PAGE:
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Quality sheep still in demand at UK auction marts

Best quality lambs and ewes were in demand across sheep rings at UK auction marts, with a two-tier market developing.


Alex   Black

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Alex   Black
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Aberdeen and Northern Marts auctioneer Colin Slessor
Aberdeen and Northern Marts auctioneer Colin Slessor
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Quality sheep still in demand at UK auction marts

Prices for prime lambs had slid back over the last few months, as more lambs came forward after rainfall, according to Sedgemoor market auctioneer Paul Ashton.

 

He said: “They have all finished together, just at the wrong time of year.”

 

But James Sealy, auctioneer at Newark, said numbers were generally back on this time last year.

He said: “The early trade was very good, so people were killing a lot sooner than usual. The second thing would be the dreadful spring and summer weather.”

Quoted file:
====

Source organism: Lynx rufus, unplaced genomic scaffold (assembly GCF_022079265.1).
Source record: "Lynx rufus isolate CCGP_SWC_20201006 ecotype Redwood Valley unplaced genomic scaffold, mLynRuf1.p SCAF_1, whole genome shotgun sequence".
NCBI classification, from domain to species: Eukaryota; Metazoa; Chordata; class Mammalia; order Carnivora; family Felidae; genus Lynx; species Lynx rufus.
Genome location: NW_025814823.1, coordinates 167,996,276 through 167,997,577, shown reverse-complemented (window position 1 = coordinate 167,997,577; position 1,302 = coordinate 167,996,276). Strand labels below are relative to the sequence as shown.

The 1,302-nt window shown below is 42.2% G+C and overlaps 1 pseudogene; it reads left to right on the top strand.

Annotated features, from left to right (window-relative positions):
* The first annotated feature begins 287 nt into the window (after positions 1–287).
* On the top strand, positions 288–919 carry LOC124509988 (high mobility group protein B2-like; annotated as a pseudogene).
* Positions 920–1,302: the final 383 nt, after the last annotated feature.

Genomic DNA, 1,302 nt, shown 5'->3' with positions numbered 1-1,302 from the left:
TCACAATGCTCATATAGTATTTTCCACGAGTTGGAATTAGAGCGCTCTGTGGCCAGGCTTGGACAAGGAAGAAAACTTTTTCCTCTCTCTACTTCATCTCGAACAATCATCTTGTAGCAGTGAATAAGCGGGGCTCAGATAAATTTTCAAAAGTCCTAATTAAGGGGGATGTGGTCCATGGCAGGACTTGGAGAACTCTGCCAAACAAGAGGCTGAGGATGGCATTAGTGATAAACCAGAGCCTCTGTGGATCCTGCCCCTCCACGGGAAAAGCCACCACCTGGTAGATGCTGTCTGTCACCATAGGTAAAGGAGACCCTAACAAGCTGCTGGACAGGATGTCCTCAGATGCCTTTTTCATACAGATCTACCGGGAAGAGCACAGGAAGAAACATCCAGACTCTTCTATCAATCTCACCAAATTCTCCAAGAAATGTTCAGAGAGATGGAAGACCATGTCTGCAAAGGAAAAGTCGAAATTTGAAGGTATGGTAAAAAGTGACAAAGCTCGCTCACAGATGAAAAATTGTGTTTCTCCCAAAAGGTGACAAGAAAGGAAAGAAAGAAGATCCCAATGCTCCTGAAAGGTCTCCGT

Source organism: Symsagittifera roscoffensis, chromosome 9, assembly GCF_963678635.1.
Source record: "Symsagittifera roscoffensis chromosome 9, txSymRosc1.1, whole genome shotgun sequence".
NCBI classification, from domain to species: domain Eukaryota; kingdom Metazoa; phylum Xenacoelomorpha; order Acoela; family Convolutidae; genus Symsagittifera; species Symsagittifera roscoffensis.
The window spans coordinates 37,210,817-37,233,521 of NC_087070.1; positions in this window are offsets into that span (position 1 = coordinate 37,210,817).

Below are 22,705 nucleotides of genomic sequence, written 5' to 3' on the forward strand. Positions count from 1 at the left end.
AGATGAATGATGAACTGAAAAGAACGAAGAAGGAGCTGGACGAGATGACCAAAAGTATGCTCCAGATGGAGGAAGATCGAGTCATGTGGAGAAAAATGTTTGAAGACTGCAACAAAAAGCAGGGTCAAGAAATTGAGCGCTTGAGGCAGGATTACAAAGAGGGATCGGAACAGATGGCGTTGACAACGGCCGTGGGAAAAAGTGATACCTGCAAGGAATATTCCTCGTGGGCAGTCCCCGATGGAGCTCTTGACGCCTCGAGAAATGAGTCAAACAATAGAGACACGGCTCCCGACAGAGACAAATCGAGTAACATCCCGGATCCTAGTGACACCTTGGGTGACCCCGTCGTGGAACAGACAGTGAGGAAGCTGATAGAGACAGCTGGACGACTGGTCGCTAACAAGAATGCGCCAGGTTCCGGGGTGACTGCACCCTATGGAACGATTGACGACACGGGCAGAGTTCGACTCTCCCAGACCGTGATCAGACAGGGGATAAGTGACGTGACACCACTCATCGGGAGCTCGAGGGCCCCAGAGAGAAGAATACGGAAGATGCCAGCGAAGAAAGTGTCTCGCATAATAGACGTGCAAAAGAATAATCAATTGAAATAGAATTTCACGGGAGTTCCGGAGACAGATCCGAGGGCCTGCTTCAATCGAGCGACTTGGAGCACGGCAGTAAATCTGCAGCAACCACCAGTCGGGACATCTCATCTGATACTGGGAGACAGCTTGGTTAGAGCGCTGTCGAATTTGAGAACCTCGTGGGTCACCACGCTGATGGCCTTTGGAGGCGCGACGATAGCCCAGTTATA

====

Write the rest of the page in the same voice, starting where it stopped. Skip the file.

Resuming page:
At Aberdeen and Northern marts, prices were ahead of last year by between £1.65-£1.70p/kg, with chief auctioneer Colin Slessor reporting a firm trade, particularly for lambs over 45kg.

 

Store

 

For store lambs, Mr Ashton said prices had followed the prime lamb trade, with buyers ‘a little bit nervous’ about where that fall would stop.

 

He said: “People who have quite a lot of grass are holding for a little bit and waiting to see what the trade is doing.”

 

At Gisburn’s latest store lamb trade on Saturday (September 22), Texel prices peaked at £69/head and averaged £40.17.

 

Auctioneer Richard Turner said the best Suffolks, Cheviots and Texels were ranging from £55-£69/head, with middle quality at £45-£55/head, but there were buyers for ‘all shapes and sizes’.


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Mr Sealy added some buyers were optimistic, while others were ‘sitting on their hands’.

 

He said: “Butchers are finding it hard to sell. The children have gone back to school and the weather has changed, so hopefully people will eat better than they were.”

 

And people he spoke to who had fed thousands last year were saying they would not be taking the same numbers this time.

 

Ewes

 

Breeding sheep were also in a two-tier trade, with demand strong for the best quality and little demand for the bottom end.

 

Mr Ashton suggested farmers would be well advised to properly finish cull ewes if they had enough grass, as there was a good trade for meat ewes.

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